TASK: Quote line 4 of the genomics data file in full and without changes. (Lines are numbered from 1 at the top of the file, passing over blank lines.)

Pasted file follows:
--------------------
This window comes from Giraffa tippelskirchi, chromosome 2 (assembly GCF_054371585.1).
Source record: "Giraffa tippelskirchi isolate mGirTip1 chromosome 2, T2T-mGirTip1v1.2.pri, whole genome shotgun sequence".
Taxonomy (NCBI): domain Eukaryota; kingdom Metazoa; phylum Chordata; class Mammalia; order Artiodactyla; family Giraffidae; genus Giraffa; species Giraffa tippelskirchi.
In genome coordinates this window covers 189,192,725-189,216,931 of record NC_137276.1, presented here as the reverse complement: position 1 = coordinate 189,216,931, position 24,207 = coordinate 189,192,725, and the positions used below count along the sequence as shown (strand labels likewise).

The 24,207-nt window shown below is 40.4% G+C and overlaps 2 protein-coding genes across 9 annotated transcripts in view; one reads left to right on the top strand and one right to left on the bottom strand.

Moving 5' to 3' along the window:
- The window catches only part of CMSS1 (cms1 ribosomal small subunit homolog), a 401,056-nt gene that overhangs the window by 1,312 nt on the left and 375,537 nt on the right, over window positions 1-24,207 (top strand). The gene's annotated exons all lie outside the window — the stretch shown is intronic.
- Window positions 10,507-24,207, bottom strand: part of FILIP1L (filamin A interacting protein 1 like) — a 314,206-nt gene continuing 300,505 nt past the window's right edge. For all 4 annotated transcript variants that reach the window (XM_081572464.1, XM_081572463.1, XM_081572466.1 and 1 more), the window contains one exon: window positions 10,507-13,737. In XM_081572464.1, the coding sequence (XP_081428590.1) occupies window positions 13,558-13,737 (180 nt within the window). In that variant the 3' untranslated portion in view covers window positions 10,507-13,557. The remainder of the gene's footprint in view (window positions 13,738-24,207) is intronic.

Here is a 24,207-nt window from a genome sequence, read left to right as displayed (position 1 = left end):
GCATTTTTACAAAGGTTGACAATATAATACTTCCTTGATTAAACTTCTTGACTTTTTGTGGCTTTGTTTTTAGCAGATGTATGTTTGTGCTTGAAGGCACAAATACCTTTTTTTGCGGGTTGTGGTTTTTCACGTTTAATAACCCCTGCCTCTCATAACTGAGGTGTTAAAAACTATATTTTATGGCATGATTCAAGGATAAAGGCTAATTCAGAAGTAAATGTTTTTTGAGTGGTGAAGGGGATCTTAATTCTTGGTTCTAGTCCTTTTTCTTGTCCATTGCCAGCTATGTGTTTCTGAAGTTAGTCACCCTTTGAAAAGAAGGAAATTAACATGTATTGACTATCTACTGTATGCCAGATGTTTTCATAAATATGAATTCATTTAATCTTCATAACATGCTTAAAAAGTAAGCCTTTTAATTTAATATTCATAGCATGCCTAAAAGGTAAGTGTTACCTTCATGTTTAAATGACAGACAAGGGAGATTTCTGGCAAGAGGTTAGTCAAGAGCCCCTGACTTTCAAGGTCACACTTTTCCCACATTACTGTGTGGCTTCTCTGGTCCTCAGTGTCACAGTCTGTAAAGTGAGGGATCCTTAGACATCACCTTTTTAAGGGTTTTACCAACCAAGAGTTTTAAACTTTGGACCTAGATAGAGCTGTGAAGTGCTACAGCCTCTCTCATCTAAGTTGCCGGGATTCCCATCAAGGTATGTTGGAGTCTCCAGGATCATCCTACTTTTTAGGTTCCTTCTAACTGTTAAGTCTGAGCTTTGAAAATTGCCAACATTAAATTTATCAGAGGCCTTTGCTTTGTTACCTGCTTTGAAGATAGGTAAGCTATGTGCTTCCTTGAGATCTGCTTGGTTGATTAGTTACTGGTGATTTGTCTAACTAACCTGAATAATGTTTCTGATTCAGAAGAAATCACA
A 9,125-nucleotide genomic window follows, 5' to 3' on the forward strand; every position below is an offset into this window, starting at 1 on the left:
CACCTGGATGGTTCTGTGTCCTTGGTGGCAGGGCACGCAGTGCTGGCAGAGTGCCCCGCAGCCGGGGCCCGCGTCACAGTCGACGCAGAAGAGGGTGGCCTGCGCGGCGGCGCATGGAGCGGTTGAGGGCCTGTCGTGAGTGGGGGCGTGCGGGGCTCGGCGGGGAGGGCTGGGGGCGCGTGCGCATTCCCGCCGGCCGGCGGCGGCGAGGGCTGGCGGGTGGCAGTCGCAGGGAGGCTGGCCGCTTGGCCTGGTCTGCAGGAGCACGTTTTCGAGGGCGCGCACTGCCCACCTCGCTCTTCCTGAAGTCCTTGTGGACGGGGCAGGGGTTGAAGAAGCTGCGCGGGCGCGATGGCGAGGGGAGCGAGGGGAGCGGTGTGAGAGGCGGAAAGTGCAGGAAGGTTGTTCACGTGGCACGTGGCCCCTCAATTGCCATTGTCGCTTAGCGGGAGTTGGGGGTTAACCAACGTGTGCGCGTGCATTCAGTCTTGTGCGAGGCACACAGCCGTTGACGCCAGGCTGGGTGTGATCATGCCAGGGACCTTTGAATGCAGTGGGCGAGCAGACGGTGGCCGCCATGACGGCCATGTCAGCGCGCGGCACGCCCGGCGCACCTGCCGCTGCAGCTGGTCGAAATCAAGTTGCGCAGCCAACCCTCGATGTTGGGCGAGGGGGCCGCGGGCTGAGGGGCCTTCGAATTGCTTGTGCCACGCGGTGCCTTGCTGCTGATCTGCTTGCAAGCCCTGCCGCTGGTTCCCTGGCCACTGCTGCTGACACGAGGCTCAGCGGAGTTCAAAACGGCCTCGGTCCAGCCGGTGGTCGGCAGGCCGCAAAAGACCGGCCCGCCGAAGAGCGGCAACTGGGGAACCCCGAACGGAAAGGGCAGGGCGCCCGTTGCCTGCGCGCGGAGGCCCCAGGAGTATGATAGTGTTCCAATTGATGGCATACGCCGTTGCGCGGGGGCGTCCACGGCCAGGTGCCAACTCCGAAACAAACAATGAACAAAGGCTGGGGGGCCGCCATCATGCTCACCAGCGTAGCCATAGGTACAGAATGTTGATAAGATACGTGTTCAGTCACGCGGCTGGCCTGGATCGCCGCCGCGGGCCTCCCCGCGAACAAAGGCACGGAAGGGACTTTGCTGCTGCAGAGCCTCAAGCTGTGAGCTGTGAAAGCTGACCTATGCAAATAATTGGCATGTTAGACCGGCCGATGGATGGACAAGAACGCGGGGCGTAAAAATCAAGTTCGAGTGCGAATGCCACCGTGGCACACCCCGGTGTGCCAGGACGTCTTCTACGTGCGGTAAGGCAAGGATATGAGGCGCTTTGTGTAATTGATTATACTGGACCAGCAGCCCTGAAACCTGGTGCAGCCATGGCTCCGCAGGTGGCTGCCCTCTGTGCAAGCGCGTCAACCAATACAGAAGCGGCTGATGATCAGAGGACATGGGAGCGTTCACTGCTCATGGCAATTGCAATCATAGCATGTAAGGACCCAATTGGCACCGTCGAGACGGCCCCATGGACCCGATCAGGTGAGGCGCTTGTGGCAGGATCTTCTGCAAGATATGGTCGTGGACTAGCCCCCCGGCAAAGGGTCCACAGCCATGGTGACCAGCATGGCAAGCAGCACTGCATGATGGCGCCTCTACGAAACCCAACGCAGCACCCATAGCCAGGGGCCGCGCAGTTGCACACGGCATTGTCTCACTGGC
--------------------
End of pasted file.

In genome coordinates this window covers 189,192,725-189,216,931 of record NC_137276.1, presented here as the reverse complement: position 1 = coordinate 189,216,931, position 24,207 = coordinate 189,192,725, and the positions used below count along the sequence as shown (strand labels likewise).